How much do you really love pasta? Enough to have a plant that resembles your favorite noodle?
Meet Tillandsia Streptophylla. It’s an air plant that has been called the “pasta plant,” and “Shirley Temple” due to the many curls its leaves create. These are very interestingly shaped little plants – when you water them more they grow wavy, like noodles, and when you water them less, they get very curly.
Native to Central America, Mexico, and the West Indies, this air plant thrives in low humidity areas due to its abundance of trichomes.
When beginning to bloom, the Tillandsia Streptophylla will blush reddish pink and will emit a gorgeous light pink inflorescence with white buds that are frosted with trichomes. These white buds will bloom purple flowers. If kept outside, these flower will attract hummingbirds all year long.
These plants look great on a shelf in a bowl, or even a large open terrarium. They also do well mounted or hanging from wire. Any look you want to create, these plants will adapt to it.
Instead of watering every day, give your plants a thorough misting every 1-3 weeks depending on your climate. Water with less frequency in humid or damp climates, and more in dry ones. Remove them from an enclosed globe or terrarium for misting, waiting for them to fully dry before displaying in enclosures again.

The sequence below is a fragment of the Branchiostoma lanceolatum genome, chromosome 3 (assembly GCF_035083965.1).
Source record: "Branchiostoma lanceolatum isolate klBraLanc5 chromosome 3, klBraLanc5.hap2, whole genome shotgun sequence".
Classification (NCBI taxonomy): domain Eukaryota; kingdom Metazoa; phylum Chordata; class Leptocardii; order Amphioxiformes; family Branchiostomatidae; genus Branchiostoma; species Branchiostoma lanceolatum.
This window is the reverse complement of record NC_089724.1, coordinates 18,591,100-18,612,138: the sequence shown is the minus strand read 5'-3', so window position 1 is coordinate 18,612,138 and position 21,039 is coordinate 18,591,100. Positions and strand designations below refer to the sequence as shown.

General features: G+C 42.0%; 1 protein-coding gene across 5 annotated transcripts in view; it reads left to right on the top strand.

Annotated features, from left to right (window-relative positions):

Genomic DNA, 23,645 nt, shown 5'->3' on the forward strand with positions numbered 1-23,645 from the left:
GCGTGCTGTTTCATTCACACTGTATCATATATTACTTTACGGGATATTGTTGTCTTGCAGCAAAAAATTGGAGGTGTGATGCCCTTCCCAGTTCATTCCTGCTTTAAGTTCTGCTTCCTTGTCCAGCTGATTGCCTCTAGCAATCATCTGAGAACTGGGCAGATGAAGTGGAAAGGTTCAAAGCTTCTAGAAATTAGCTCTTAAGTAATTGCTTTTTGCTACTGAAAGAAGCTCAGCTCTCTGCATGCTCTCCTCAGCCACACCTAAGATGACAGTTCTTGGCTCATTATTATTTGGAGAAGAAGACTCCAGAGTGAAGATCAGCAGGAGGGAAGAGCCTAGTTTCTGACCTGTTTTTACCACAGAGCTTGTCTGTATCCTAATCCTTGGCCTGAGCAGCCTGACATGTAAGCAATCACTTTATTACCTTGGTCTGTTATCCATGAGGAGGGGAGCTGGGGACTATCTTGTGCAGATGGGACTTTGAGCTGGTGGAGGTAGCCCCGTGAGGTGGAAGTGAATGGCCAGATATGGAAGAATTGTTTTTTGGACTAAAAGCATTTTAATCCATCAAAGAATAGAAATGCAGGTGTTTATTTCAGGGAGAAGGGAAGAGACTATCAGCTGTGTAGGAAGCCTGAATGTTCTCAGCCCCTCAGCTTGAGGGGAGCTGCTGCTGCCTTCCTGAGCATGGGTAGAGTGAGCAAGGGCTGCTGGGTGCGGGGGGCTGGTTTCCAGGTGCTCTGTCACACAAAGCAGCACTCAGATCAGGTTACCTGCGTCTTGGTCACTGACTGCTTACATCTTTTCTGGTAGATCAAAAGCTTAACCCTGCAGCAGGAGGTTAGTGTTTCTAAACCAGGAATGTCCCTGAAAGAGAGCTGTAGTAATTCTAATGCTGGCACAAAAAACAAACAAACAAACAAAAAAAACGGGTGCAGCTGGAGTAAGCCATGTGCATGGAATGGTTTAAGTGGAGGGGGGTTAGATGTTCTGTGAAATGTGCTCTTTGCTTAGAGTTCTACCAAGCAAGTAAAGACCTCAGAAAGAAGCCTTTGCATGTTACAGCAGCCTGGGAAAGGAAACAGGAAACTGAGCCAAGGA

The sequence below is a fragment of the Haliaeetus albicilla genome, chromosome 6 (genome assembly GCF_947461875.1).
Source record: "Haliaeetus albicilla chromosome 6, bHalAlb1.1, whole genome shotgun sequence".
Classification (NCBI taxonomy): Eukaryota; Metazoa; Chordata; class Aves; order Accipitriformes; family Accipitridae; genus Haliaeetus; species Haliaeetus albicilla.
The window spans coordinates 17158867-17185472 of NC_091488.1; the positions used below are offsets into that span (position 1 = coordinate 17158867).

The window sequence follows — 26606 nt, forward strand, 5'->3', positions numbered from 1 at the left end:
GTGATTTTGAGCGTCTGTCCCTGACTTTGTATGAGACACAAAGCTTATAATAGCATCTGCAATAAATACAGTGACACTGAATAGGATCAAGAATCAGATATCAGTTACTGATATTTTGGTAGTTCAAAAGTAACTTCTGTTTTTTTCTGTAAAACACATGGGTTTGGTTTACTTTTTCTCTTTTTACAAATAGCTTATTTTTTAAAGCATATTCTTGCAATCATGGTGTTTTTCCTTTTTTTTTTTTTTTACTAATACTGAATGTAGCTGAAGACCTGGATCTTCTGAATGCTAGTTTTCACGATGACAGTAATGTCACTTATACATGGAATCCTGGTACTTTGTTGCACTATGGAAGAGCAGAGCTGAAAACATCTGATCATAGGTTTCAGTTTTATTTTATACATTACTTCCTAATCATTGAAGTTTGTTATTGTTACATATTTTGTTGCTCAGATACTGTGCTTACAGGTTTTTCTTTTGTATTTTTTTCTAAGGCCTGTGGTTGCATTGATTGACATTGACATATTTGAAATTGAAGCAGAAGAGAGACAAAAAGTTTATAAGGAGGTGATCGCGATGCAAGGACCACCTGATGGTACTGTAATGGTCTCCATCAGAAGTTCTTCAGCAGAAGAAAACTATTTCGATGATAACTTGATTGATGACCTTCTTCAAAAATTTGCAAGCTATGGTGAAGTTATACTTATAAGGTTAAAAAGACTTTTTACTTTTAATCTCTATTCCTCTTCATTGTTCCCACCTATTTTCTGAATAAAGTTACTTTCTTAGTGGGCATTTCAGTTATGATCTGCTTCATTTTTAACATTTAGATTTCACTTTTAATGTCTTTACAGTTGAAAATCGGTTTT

As there are over 650 species of Tillandsia air plants, you have a vast variety to choose from for your home decor. Air plants are easy to care for and do not root to the soil for moisture and nutrients.
You can find these plants almost anywhere online, and local garden stores might have some available as well.
The leaves of the plant are pastel green in color. Instead of the edges of the leaves curling closer to each other, the leaves curl back into tighter ringlets when they need water.
Since it grows in warm and dry regions, it requires low to moderate watering and little maintenance.
It is a species of the genus Tillandsia and belongs to the family of Bromeliaceae.
It has pink inflorescence with purple tube flowers. The flowering bracts grow straight up from the center of the plant and can attract hummingbirds.